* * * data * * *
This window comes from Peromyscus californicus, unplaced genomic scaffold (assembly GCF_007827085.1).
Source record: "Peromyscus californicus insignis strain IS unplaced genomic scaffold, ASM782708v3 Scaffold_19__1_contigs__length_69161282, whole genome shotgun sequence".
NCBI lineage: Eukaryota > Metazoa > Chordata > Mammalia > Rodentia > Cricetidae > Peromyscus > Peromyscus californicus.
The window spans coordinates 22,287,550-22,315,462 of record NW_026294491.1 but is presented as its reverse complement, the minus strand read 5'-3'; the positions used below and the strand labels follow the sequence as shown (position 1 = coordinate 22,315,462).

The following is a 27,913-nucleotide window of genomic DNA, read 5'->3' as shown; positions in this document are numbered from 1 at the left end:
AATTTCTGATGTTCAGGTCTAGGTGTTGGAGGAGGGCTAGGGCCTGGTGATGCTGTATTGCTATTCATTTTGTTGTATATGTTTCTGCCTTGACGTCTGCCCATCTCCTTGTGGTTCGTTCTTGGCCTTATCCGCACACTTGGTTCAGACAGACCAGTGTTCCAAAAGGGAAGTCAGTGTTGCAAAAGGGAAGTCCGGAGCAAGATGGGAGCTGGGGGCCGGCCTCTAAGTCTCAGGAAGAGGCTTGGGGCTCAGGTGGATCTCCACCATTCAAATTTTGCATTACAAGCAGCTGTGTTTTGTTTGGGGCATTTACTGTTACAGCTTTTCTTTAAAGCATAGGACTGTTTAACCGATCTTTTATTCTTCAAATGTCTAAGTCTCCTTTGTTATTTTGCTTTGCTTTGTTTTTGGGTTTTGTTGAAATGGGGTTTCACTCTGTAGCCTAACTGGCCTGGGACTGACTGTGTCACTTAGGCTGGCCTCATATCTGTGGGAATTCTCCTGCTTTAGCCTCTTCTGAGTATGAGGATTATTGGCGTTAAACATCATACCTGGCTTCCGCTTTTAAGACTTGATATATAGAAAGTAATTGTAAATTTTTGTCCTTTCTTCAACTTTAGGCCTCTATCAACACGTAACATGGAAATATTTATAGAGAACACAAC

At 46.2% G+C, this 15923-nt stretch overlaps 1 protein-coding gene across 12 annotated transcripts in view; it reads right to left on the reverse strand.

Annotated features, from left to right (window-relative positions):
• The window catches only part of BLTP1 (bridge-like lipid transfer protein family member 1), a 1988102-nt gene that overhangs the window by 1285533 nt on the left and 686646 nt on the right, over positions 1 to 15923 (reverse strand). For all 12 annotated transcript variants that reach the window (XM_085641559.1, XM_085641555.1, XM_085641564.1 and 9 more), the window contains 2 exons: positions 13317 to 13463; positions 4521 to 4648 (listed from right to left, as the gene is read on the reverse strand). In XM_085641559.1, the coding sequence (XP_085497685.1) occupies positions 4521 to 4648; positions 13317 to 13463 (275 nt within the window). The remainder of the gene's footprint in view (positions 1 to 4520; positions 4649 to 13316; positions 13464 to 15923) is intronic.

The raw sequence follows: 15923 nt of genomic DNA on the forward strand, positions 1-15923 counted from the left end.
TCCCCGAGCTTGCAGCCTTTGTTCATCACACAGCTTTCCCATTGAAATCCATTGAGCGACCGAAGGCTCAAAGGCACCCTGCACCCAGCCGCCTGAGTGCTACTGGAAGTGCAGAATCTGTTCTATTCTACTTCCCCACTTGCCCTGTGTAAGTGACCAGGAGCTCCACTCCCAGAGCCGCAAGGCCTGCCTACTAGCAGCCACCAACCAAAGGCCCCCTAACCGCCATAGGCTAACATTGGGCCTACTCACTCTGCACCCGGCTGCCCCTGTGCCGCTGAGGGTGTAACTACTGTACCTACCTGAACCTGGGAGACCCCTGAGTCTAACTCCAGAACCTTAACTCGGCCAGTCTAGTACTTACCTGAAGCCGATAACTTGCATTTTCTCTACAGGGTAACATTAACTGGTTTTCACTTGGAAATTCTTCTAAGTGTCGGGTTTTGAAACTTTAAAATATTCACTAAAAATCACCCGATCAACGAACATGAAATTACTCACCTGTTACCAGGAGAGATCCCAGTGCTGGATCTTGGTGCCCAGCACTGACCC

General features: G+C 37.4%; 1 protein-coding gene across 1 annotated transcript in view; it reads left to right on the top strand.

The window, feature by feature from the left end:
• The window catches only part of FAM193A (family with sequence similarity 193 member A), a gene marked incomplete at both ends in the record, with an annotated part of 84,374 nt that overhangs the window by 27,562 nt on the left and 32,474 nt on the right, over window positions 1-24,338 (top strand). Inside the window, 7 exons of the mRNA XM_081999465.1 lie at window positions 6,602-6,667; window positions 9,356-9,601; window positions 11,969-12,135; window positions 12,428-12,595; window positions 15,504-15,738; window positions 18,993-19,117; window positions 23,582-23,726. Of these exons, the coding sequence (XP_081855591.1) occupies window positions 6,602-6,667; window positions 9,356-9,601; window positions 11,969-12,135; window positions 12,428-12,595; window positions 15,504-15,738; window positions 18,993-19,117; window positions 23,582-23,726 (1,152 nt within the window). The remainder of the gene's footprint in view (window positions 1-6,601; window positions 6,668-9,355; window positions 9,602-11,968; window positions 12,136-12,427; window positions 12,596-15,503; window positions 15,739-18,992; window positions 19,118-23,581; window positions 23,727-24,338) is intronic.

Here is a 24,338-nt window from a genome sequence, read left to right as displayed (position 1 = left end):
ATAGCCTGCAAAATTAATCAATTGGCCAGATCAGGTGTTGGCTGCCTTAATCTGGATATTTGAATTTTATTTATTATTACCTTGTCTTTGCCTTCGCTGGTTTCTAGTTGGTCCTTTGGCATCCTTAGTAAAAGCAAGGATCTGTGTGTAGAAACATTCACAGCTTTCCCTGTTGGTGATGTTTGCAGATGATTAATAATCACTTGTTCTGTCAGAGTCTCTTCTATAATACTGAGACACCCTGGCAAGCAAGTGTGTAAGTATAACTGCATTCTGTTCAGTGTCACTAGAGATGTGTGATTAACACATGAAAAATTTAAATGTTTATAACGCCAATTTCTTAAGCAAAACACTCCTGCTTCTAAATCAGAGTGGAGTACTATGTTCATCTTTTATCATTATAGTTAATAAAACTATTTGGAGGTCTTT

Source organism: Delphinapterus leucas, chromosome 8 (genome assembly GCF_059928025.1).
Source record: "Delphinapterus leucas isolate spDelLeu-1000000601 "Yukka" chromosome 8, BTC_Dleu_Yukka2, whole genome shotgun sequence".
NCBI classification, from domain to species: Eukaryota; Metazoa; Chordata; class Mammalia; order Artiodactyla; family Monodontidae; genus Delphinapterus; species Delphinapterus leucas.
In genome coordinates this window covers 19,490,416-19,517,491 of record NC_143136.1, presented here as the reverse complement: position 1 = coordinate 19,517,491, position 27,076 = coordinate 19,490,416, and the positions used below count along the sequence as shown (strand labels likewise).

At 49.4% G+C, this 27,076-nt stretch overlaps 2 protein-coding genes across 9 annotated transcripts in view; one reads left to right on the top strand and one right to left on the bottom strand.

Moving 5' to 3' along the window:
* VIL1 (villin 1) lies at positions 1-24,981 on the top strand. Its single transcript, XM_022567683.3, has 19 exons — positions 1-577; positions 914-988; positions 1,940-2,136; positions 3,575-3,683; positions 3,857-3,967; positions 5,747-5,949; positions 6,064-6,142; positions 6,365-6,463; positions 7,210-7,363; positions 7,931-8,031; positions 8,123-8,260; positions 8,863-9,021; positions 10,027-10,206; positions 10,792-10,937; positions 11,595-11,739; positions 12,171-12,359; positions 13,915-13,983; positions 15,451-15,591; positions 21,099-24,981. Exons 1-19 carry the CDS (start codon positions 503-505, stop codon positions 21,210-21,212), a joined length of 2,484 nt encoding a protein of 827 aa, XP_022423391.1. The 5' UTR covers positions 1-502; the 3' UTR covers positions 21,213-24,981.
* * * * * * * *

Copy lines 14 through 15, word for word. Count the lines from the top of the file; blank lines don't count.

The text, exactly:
• The window catches only part of FAM193A (family with sequence similarity 193 member A), a gene marked incomplete at both ends in the record, with an annotated part of 84,374 nt that overhangs the window by 27,562 nt on the left and 32,474 nt on the right, over window positions 1-24,338 (top strand). Inside the window, 7 exons of the mRNA XM_081999465.1 lie at window positions 6,602-6,667; window positions 9,356-9,601; window positions 11,969-12,135; window positions 12,428-12,595; window positions 15,504-15,738; window positions 18,993-19,117; window positions 23,582-23,726. Of these exons, the coding sequence (XP_081855591.1) occupies window positions 6,602-6,667; window positions 9,356-9,601; window positions 11,969-12,135; window positions 12,428-12,595; window positions 15,504-15,738; window positions 18,993-19,117; window positions 23,582-23,726 (1,152 nt within the window). The remainder of the gene's footprint in view (window positions 1-6,601; window positions 6,668-9,355; window positions 9,602-11,968; window positions 12,136-12,427; window positions 12,596-15,503; window positions 15,739-18,992; window positions 19,118-23,581; window positions 23,727-24,338) is intronic.

Here is a 24,338-nt window from a genome sequence, read left to right as displayed (position 1 = left end):